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Permalink Advocacy Training Offered for California Women Farmers and Ranchers

The Occidental Arts & Ecology Center (OAEC) and California Climate Action Network (CalCAN) are hosting a four-day policy-advocacy training for California women farmers and ranchers, Forces of Natures: Advocacy Skills Training for Women Farmers and Ranchers. The will be held November 9-12, 2017, in Sonoma, California. The training will boost advocacy skills for women passionate about regenerative ranching and farming, enhance strategic thinking, and provide an environment ripe for networking and mentoring. Registration is limited to women in agriculture who are actively farming or ranching in California. Priority registration will be given to women of color and women farmers and ranchers from underrepresented parts of the state. The training, which includes meals and overnight accommodations, is free. A $100 deposit is required at registration to reserve your space, but will be refunded at the event.

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Permalink USDA Announces Realignment of Offices

USDA logoSecretary of Agriculture Sonny Perdue has announced the realignment of a number of offices within the U.S. Department of Agriculture. Changes include creation of a Rural Development Innovation Center tasked with evaluating the impacts of the business, housing, and utilities programs. The Grain Inspection, Packers, and Stockyards Administration (GIPSA) will be merged into the Agricultural Marketing Service. Also, USDA will create an Office of Partnerships and Public Engagement by grouping the following offices together: the Office of Advocacy and Outreach; the Faith-Based and Neighborhood Partnerships staff; the Office of Tribal Relations; and the Military Veterans Liaison. Several other changes were described by Secretary Perdue, as well.

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Permalink Fixed Nitrogen Increase Poses Environmental Threat

A new study by researchers at North Carolina State University and Duke University says that the recent rapid increase in fixed nitrogen could pose as much of a danger to Earth's environment as the rapid increase in climate-warming atmospheric carbon dioxide. Human production of fixed nitrogen, used mostly to fertilize crops, is now five times higher than it was 60 years ago. "Too much nitrogen can affect human health, reduce biodiversity and amplify global warming," warns study author Viney Aneja, professor of marine, earth and atmospheric science at NC State. The study authors question whether Earth's current denitrification process can continue to keep up with the human production of fixed nitrogen and point out that denitrification itself can have negative atmospheric consequences through production of nitrous oxide that contributes to global warming.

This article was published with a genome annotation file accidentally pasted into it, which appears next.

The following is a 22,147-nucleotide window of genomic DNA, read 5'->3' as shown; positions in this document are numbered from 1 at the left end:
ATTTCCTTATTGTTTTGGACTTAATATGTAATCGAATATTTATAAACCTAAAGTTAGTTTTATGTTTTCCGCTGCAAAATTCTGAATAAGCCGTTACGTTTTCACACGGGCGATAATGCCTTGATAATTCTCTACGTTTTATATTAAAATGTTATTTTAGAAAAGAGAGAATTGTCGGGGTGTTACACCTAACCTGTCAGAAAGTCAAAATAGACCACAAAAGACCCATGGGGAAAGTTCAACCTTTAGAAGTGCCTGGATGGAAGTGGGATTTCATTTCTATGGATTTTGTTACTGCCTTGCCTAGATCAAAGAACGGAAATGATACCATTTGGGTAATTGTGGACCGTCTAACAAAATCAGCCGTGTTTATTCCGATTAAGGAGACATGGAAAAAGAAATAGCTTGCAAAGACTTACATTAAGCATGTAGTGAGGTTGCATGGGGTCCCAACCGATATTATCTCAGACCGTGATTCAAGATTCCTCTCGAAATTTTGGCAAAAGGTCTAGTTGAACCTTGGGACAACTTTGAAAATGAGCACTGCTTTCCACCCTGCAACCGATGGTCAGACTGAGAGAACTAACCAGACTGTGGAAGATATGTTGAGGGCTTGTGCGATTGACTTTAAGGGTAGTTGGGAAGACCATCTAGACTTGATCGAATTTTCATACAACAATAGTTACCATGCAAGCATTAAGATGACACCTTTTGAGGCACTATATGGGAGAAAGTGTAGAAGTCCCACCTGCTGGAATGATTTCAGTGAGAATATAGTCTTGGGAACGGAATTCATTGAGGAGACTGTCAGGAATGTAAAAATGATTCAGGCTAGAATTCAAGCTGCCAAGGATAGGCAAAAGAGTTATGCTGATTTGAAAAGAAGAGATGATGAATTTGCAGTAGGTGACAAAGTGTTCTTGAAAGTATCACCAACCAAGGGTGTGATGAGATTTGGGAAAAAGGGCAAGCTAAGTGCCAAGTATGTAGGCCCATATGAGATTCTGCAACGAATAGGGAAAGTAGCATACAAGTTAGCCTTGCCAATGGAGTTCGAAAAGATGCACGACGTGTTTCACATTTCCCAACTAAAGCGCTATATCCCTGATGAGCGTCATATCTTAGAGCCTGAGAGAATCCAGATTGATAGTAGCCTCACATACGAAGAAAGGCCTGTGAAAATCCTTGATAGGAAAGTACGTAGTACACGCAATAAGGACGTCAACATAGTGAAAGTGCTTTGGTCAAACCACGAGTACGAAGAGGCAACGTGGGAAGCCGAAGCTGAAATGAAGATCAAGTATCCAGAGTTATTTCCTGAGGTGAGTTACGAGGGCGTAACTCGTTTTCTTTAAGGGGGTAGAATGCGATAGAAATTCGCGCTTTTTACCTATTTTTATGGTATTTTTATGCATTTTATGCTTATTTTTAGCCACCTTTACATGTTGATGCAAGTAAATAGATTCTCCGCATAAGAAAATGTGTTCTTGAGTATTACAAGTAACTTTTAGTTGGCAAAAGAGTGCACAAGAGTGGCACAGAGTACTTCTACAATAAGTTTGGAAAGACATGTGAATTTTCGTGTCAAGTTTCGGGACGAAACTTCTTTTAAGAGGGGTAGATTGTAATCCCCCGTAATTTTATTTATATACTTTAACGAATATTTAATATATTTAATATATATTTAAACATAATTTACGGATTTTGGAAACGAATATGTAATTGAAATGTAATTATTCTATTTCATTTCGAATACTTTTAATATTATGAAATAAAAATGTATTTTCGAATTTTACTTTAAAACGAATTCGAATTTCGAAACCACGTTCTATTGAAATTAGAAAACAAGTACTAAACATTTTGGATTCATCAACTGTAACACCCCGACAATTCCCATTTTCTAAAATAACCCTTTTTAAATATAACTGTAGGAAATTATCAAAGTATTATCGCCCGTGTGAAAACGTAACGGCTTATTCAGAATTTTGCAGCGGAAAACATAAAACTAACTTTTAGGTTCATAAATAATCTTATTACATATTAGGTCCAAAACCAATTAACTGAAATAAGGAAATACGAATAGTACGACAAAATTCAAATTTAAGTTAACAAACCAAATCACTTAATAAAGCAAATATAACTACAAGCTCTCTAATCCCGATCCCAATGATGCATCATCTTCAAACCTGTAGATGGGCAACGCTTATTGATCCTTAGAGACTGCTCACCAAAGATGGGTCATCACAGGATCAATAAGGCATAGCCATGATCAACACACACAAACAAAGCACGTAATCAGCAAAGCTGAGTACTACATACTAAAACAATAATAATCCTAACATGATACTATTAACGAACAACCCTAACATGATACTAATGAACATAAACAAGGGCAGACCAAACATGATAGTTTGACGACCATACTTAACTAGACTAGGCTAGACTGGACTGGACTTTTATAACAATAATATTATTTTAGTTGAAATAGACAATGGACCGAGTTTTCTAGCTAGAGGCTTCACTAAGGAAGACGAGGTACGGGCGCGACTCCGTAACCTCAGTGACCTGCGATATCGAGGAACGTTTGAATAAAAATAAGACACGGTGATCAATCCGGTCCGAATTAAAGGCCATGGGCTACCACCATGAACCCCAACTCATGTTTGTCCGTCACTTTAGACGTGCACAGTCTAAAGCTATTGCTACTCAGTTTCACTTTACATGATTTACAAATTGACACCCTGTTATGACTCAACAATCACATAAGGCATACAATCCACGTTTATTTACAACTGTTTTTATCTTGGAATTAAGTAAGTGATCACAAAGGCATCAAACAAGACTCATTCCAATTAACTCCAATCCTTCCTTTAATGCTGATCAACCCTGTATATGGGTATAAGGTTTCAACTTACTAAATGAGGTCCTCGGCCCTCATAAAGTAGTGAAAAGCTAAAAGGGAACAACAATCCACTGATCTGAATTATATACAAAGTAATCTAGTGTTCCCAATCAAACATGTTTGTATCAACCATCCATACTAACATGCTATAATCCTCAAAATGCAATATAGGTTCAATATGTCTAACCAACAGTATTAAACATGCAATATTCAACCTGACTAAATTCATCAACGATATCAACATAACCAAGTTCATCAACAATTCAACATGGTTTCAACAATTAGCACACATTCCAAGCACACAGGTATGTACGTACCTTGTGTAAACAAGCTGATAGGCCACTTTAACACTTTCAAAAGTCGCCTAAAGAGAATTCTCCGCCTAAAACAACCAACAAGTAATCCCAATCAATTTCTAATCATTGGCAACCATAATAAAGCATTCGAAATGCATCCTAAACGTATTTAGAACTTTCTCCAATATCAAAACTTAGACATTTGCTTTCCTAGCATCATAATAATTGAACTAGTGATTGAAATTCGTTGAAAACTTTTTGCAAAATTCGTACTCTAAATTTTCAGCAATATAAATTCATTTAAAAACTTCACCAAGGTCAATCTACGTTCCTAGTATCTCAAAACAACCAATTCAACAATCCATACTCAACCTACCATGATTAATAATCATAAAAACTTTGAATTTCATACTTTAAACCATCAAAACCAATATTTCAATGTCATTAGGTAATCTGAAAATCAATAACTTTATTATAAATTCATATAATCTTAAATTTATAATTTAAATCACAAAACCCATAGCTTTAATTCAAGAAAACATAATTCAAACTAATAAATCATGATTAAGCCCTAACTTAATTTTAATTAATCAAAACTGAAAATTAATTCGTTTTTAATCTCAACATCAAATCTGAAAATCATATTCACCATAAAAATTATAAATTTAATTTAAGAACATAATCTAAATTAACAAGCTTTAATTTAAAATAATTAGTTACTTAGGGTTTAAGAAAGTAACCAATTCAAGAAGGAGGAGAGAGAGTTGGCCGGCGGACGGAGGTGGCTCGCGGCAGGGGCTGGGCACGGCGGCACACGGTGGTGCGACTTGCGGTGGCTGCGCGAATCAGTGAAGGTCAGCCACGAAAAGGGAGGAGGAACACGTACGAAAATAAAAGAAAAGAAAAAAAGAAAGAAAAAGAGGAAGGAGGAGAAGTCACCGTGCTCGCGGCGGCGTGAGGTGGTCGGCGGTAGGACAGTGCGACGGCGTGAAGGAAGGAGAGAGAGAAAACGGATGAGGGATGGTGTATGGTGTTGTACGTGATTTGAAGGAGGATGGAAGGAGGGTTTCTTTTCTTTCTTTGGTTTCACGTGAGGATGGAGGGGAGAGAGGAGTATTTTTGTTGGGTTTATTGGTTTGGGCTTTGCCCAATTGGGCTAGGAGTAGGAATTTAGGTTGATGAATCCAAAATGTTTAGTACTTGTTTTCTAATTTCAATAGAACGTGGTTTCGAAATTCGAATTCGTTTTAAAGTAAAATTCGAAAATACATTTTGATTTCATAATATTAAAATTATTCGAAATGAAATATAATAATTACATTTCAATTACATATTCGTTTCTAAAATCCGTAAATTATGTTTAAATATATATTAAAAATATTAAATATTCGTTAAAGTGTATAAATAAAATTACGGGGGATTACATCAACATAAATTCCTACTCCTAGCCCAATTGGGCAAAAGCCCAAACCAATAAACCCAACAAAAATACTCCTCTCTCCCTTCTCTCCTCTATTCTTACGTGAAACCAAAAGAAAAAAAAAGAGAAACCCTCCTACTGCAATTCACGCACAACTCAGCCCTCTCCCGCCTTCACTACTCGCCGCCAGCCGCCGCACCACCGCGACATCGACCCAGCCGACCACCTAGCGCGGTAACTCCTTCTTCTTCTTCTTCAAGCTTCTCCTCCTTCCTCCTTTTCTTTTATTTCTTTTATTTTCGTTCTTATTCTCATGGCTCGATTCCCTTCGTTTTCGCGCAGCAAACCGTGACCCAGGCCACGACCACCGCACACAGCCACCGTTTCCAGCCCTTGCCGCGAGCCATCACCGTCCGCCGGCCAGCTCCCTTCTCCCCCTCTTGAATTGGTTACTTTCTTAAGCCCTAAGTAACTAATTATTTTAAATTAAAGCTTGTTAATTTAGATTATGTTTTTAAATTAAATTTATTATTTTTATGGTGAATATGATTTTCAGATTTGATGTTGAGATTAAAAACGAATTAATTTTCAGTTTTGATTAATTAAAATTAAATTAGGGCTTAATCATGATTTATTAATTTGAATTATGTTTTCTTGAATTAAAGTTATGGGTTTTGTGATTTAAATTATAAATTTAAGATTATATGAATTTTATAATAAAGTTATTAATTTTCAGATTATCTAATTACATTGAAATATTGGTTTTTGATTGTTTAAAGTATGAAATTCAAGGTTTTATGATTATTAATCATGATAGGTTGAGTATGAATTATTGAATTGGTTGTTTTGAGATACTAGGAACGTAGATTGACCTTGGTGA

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Permalink High Plains Farmers Diversify Cover Crops and Enterprises

High Plains farmers are turning to diverse cover crops and enterprises to improve their soils and revenue streams, reports Ag Journal. Some farmers are planting garden vegetables or seed mill floor sweepings among their cover crop mixes, in an attempt to mimic the beneficial effects on the soil of biodiversity in a natural system. This "chaos gardening" approach makes harvesting the vegetables a challenge, but some farmers work with gleaning programs or use livestock to capture the value of the crop. Others, meanwhile, are adding pastured chickens to their farms for the nitrogen that they produce. Capturing additional value from these poultry enterprises can present farmers with a marketing challenge, but also has the potential to provide a diversified revenue stream.

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Permalink Report Offers Roadmap for Reducing Antibiotic Use in Livestock